Why do companies need strategies?
Strategies specify sensible ways to achieve goals with which companies can be successful. So before strategies are developed, appropriate goals must first be formulated towards which strategies can be directed. Strategies are used to make decisions for certain courses of action and against other possible courses of action. In this way, activities in companies can be focussed and at the same time the effort can be limited. Strategies therefore help companies to work more effectively and efficiently.
When do you develop a strategy?
Strategies are usually developed after a coherent "text"-Argument fehlt! has been defined. The aim of the strategy is to make the business model successful with the target customers in the existing competitive environment. Strategic work helps to focus on the potential for success. So consider strategy making as a process to find and define a suitable path to your goal.
While in the past the strategy process preceded the implementation phase, today it is appropriate to interweave the strategy process and implementation process. This has two advantages: With implementation, you first notice whether the strategy is effective. While you are implementing, you readjust the strategic line on the basis of the experience gained. This makes it clear that strategies in changing markets need to be constantly honed and adapted to changing environments in order to be effective. While the Vision gives your organisation orientation for a longer period of time, there is nothing reprehensible in repeatedly re-sharpening strategies against the background of the vision and the business model or in completely revising them cyclically.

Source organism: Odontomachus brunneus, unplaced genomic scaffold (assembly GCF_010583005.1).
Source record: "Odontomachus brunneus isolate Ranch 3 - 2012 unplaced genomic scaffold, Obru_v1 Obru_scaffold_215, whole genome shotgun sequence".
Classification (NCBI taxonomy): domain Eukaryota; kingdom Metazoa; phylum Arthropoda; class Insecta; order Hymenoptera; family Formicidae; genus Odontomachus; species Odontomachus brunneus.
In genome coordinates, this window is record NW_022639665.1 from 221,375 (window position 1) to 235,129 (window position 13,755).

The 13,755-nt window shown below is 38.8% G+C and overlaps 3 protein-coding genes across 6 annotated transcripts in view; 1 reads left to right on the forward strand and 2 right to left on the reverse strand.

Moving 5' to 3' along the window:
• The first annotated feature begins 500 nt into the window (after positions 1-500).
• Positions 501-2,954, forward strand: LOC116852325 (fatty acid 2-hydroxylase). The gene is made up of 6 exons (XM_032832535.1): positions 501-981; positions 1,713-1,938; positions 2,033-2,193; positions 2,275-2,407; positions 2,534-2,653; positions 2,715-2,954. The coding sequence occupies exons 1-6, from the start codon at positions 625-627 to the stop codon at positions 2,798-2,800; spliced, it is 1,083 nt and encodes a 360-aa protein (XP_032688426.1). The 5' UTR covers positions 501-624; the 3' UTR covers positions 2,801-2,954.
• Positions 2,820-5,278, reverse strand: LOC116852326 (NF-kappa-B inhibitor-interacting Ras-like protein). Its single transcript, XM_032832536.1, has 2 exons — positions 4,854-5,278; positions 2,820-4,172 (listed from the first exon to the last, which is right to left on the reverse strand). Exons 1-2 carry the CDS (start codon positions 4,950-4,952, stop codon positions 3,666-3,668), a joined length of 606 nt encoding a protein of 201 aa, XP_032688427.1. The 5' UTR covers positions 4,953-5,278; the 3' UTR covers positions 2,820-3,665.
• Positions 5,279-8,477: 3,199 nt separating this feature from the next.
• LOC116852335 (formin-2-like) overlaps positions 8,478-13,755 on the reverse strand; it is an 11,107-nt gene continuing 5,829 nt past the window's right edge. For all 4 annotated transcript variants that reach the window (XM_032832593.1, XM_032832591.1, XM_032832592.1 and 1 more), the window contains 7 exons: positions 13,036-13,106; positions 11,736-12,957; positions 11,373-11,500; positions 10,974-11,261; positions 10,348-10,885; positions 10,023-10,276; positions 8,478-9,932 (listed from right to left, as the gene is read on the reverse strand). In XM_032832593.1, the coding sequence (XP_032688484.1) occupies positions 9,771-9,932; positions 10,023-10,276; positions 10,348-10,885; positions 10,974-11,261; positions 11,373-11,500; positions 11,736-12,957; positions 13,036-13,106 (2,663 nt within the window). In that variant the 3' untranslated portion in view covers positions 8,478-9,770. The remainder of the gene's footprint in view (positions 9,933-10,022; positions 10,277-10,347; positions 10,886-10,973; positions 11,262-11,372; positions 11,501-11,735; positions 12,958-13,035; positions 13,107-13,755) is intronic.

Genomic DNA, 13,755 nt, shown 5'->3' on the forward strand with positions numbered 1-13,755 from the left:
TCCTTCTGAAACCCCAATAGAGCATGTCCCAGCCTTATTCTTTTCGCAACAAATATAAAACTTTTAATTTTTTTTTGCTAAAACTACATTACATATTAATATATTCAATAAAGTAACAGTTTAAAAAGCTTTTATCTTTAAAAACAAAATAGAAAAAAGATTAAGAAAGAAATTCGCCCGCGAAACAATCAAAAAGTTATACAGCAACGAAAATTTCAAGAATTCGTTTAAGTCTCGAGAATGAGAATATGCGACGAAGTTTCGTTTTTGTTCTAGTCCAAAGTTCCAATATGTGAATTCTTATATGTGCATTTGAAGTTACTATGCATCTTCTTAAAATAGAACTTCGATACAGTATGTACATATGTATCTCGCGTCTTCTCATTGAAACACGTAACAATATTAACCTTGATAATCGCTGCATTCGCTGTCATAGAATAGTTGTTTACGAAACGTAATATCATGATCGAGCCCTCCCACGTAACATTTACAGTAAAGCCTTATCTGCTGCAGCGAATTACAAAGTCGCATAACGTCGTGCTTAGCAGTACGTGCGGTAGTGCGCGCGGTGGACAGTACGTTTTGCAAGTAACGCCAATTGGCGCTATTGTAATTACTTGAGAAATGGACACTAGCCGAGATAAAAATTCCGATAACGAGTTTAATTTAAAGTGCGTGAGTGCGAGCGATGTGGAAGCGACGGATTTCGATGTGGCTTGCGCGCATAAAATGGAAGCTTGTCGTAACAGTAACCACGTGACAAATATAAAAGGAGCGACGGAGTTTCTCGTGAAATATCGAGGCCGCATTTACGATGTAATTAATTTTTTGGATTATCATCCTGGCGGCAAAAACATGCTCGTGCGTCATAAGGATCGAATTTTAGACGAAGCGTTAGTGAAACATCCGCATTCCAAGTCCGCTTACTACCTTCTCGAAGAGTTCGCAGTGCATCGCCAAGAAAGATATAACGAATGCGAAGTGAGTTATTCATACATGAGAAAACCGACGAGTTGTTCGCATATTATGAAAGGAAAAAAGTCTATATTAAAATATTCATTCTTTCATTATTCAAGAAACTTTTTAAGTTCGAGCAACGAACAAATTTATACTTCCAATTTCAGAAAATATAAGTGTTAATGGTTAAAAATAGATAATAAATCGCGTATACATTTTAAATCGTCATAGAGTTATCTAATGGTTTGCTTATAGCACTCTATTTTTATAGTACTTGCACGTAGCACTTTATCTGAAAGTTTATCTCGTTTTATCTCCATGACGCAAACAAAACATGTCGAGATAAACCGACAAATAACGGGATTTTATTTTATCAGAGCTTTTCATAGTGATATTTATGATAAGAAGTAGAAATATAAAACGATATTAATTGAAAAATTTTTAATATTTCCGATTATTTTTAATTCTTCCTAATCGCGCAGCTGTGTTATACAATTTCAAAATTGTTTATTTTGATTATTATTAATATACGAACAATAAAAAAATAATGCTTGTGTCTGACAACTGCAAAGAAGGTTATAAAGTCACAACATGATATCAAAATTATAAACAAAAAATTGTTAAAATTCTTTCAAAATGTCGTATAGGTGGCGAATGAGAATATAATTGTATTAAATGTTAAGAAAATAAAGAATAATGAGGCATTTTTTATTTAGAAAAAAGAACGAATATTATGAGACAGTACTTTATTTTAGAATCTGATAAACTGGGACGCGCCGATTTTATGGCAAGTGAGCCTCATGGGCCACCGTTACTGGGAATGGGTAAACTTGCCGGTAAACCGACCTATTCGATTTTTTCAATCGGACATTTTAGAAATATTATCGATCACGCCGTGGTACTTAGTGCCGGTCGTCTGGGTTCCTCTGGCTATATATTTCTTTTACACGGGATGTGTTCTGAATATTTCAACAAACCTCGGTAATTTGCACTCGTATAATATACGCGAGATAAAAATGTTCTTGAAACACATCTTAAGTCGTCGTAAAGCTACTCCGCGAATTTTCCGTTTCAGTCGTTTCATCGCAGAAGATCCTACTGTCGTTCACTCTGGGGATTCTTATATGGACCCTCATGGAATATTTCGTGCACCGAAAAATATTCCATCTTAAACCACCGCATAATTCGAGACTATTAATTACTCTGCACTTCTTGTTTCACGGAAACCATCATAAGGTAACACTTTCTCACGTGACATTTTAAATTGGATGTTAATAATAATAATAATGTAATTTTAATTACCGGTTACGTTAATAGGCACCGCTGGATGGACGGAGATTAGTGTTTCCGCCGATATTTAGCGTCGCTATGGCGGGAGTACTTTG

The (dynamic) complexity leads to increasing forecast uncertainty and shorter planning cycles. The perception of changing framework conditions for the current business requires great attentiveness. Strategies must be continuously adapted in an agile manner. This ongoing comparison between strategy and the reaction of the environment, the handling of strategies, decisions for or against strategies, their implementation and control are strategic management.
What methods are there for strategy development?
Strategy development begins with decisions for a concrete orientation of the business activity. Based on the goals, the strategy can consist of positioning oneself as a price leader, a technology leader, a service leader, an innovation leader or a premium provider, for example. It is hardly possible to implement all qualities at the same time. Both the activities within the company and the business perceived in the market would lose focus.
A distinction is made between resource-based, market-based and competition-based approaches to strategy development. In resource-based approaches, the special capabilities of the company are taken as the starting point. Market-based approaches use the needs of the target customers as a basis. Competition-based approaches attempt to differentiate effectively from competitors’ offerings. In practice, a combined strategic approach will be most effective.
Once the strategic orientation has been decided, all activities must be guided by this orientation.
What types of strategies are there?
When it comes to forming strategies, first be clear whether you want to be Shaper or Adaptor. As a shaper you shape markets, as an adaptor you align your business with given markets. A decision for a shaper positioning requires a strong market position. There are good reasons for both orientations, and companies can be successful with both orientations.